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4 Questions to Ask Aging Parents About their Finances

Written By Editor on 7/23/23 | 7/23/23



If you haven’t discussed your aging parents’ long-term financial goals with them, you aren’t alone. Many people shy away from family conversations about money because it may feel awkward or uncomfortable – or they may fear that their parents won’t react well if the subject is broached. Unfortunately, avoiding the topic can create confusion and headaches down the line if your parents become incapacitated or pass away unexpectedly – particularly if you’re in charge of aspects of their estates like serving as executor or power of attorney.  


Just as every family is different, there is no “one size fits all” approach when it comes to discussing money, but it can help to start with basic and practical questions that will give you a sense of your parents’ goals for the future without delving into more delicate territory. Use the following primer to start the conversation – and remember, these are usually not one-and-done discussions. Getting a full view of your parents’ financial situation may take time and patience – but it will serve you well in the long run to gather the information while you can.

 

  1. “What do you want to accomplish over the next five-to-ten years?” Understand your parents’ aspirations for the next few years. What are their personal and financial goals? If your parents are not yet retired, ask them when they plan to leave the workforce and what they want to achieve before they do. If your parents are retired, ask about how they want to spend their time. Will they move to a new state? Travel more? Pick up a part-time job or find a volunteer opportunity? Gathering a sense for how your parents want to spend their time will help you get on the same page with what to expect in the years ahead.


  1. “Where can I find financial information in case of an emergency?” Unexpected events or illness can occur at any time. If something unfortunate happens to your parents, it’s important for you to know how to access key personal, financial and estate planning materials. Contact information for their financial advisor, tax professional, estate planner and lawyer is a great place to start. Make sure your parents have the right permissions in place so that you can step in when the need arises. Many professionals require documented authorization before they can legally discuss information with a family member. 


Additionally, ask your parents to consider sharing passwords for key accounts or letting you know where you can find a list of them. Having access to your parents’ smartphones, computers, social media or other accounts can help in an emergency.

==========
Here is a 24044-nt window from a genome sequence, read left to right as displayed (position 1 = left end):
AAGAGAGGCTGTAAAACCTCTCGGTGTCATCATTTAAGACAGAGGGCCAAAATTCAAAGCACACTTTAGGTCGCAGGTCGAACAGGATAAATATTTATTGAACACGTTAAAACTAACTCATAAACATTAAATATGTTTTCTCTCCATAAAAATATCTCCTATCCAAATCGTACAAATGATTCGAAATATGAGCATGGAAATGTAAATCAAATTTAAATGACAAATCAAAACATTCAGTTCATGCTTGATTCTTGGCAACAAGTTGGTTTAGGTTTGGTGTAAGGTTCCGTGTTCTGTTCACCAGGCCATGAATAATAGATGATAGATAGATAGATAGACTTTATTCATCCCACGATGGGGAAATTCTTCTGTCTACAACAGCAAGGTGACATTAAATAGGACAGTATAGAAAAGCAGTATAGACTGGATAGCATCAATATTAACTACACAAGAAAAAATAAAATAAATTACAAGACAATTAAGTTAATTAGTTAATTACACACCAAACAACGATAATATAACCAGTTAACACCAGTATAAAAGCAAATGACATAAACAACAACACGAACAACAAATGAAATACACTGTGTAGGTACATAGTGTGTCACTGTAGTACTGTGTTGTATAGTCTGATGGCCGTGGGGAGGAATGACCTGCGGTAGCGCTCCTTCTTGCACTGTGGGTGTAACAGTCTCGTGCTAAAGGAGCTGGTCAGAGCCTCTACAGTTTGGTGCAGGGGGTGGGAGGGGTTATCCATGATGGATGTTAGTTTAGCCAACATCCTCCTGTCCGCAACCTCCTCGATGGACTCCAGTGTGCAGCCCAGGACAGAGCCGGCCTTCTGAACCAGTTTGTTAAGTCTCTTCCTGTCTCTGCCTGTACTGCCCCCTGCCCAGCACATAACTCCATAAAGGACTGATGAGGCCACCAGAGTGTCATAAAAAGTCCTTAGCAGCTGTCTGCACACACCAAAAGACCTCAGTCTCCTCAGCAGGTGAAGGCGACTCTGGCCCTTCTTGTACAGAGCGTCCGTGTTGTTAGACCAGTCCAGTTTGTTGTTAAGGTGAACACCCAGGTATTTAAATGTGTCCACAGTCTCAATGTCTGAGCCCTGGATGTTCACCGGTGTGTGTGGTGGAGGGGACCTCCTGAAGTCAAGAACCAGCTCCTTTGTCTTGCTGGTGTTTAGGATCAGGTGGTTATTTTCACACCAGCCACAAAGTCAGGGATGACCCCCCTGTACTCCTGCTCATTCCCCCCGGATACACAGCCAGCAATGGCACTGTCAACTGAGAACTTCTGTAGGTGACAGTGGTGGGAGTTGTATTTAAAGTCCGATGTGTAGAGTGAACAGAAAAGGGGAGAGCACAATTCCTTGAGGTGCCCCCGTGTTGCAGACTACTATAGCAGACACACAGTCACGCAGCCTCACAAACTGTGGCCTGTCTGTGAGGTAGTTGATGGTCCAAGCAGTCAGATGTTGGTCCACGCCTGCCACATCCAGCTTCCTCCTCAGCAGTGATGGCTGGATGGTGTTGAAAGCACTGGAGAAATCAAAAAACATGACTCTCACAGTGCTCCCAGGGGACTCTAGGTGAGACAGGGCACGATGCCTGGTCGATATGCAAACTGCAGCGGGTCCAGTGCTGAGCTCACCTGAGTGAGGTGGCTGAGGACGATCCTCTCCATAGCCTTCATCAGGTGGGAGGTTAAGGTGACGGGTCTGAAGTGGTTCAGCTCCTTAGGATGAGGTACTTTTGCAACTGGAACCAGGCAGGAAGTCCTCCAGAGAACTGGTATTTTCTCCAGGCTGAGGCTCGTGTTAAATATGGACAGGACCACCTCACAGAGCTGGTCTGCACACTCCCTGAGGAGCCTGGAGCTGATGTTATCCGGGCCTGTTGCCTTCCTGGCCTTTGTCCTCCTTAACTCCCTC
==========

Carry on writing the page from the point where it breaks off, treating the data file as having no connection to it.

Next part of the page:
1. “What do you want your legacy to be?” As people enter and move through retirement, they often become more focused on the legacy they want to leave behind. Ask your parents how they hope to be remembered, and what their plans are for making that happen. The following elements can be pivotal to the conversation: 


  • Will and trust: Ask your parents if they have an updated will or trust, and if there’s anything they’d like to share about how the assets will be distributed. Having a conversation about why your parents are allocating certain amounts to family members, charities or foundations while they are still alive can help prevent future conflict and confusion after they pass away, when you will inevitably be dealing with other emotions and factors related to their death.

  • Health care: Health care choices and expenses are often major sources of stress for retirees. Discussing your parents’ current health priorities, possible assisted living facilities or treatment options can give your family a roadmap to follow for future decisions. Ask your parents if they have formalized their wishes in a health care directive, which is a legally binding document that can enable them to choose a loved one to make medical decisions if they are unable to do so on their own. 


  1. “What support do you want from me?” Extending an offer to proactively help may eliminate frustrations or relieve stress for even the most independent and well-prepared parents. Keep in mind that assistance may be nonfinancial – such as completing house projects, planning more time with their grandchildren, or helping identify how they can get involved in activities. Consider including a financial advisor or attorney in the discussion if your parents have financial or estate planning to-dos or questions.


Retirement and legacy planning can be complicated but having regular discussions with your parents can help you both prepare for the future. If you’ve already covered the necessary ground, a scheduled check-in can be helpful in case your parents’ plans, or your family situation changes. 


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Michael D. Lanuto, CRPC®, AWMA® is a Financial Advisor with S.M. Miller & Associates, a private wealth advisory practice of Ameriprise Financial Services, LLC. in Albany, NY.  He specializes in fee-based financial planning and asset management strategies and has been in practice for 7 years. To contact him: 518-949-2039; 4 Atrium Drive, Ste 200, Albany, NY, 12205; Michael.Lanuto@ampf.com; https://www.ameripriseadvisors.com/michael.lanuto/lp/request-contact/3/. 



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